Authors: Pablo Burraco, Anssi Laurila and Germán Orizaola (UMIB-UNIOVI).
Article published on: Oikos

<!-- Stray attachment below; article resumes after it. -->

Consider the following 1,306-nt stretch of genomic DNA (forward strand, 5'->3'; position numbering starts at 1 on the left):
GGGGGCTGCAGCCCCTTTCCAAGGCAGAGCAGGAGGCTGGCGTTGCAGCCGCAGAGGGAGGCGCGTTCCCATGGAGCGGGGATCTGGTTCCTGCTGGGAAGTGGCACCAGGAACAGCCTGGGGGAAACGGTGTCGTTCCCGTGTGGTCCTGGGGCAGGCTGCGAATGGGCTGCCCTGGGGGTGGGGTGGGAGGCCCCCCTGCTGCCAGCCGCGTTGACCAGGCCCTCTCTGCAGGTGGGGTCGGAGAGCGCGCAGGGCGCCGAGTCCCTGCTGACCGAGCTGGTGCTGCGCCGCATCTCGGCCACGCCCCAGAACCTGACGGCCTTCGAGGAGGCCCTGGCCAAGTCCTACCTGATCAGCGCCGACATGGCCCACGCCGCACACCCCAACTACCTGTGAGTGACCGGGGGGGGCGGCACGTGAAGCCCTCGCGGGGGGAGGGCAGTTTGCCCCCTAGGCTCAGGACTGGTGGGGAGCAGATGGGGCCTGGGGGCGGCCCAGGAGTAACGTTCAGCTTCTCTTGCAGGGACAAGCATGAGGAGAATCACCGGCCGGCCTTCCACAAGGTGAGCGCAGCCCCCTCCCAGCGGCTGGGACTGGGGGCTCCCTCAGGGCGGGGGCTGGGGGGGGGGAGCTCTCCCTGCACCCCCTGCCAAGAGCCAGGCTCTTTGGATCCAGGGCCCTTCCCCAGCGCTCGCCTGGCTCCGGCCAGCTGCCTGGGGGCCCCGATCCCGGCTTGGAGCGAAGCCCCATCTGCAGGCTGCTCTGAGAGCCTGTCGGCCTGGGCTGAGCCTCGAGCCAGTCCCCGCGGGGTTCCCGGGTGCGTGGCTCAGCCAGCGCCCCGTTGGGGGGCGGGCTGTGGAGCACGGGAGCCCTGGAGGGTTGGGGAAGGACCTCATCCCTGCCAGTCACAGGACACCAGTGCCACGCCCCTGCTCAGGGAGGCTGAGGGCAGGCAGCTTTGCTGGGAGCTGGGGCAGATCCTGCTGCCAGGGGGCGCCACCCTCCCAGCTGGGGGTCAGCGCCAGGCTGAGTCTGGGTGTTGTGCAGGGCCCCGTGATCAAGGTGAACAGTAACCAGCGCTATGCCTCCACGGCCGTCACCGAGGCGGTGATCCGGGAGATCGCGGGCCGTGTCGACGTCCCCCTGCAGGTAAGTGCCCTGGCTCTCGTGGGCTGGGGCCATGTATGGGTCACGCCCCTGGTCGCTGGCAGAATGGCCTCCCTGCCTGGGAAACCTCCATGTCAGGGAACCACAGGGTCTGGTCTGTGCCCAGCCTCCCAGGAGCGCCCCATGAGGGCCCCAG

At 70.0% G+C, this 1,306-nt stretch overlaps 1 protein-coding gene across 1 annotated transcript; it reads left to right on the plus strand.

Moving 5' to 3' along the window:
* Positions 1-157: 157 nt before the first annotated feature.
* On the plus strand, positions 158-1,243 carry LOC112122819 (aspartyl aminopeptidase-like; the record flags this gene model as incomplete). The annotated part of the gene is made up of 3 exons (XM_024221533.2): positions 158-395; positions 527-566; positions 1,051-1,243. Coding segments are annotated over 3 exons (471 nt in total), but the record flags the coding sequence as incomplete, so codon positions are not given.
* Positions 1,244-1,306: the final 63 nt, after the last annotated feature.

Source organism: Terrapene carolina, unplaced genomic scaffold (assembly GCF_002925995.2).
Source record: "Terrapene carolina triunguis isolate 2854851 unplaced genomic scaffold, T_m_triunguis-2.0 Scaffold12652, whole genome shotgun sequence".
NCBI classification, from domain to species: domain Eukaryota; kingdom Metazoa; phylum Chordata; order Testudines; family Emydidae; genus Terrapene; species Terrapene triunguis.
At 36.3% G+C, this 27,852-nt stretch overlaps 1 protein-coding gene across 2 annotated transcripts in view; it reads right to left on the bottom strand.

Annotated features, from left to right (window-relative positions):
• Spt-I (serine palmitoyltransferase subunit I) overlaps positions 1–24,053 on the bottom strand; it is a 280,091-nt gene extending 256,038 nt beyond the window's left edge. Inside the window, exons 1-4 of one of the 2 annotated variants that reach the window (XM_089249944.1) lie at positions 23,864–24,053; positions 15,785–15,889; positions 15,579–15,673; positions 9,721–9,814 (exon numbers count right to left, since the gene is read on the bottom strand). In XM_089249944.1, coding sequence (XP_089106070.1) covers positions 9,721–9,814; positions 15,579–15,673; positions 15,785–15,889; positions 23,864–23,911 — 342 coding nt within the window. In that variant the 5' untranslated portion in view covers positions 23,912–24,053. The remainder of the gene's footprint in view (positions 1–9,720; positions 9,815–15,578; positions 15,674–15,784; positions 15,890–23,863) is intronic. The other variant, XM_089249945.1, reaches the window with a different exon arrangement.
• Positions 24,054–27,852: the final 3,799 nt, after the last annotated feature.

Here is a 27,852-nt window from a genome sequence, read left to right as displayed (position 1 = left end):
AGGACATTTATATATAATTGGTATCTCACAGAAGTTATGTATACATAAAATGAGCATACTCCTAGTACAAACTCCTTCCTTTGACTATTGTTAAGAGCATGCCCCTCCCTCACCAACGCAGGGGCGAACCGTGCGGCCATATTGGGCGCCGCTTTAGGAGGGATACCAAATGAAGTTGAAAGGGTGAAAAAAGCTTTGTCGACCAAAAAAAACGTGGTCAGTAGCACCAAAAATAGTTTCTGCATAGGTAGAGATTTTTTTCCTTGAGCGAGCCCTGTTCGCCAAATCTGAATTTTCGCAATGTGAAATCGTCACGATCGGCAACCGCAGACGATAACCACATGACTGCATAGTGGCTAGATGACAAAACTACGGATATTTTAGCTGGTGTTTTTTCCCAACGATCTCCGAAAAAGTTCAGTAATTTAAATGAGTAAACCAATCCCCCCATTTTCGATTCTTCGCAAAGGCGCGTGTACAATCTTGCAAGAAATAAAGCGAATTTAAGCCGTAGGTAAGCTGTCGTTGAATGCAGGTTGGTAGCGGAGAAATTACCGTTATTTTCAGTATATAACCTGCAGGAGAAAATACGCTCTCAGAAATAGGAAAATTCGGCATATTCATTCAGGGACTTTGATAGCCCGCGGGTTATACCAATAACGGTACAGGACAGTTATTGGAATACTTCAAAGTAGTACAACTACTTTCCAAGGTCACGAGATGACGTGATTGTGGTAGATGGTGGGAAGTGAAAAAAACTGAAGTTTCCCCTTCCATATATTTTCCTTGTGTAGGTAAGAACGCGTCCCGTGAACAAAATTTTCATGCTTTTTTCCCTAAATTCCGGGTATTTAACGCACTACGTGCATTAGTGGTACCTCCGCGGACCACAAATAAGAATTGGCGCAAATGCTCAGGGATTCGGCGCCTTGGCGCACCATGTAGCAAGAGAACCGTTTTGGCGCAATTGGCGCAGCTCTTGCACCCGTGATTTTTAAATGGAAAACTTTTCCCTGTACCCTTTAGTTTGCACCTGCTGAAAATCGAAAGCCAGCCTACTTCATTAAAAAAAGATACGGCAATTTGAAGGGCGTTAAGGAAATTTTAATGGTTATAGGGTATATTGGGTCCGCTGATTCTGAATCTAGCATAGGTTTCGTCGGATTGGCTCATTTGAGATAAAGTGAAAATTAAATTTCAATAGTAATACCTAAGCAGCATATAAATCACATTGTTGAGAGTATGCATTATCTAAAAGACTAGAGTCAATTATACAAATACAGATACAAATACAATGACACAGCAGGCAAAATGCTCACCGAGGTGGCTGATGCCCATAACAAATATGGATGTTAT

Changes in phenology are among the most pervasive effects of current climate change. Modifications in the timing of life-cycle events can affect the behavior, physiology and life-history of wildlife. However, organisms can develop compensatory strategies in order to reduce the costs of phenological alterations. Here, we examine the extent and limits of compensatory developmental responses in amphibian larvae exposed to variation in hatching timing. Using a common-garden experiment, we analyze how changes in temperature and food conditions alter compensatory responses to hatching delay, paying particular attention at how adverse environmental conditions can constrain these responses. We found that under benign conditions (warm temperature, unrestricted food) larvae fully compensate for the hatching delay, without cost in mass. However, under detrimental conditions (cold temperature and restricted food) these responses were prevented, and the combination of adverse conditions with long hatching delay completely disrupt compensatory responses. This study highlights the need of examining ecological responses to climate variation across a broad spectrum of environmental conditions in order to accurately predict the putative effect that climatic alterations can have on the life-histories and survival of wildlife. Keywords: amphibians, catch-up responses, developmental plasticity, metamorphosis, phenology, starvation, temperature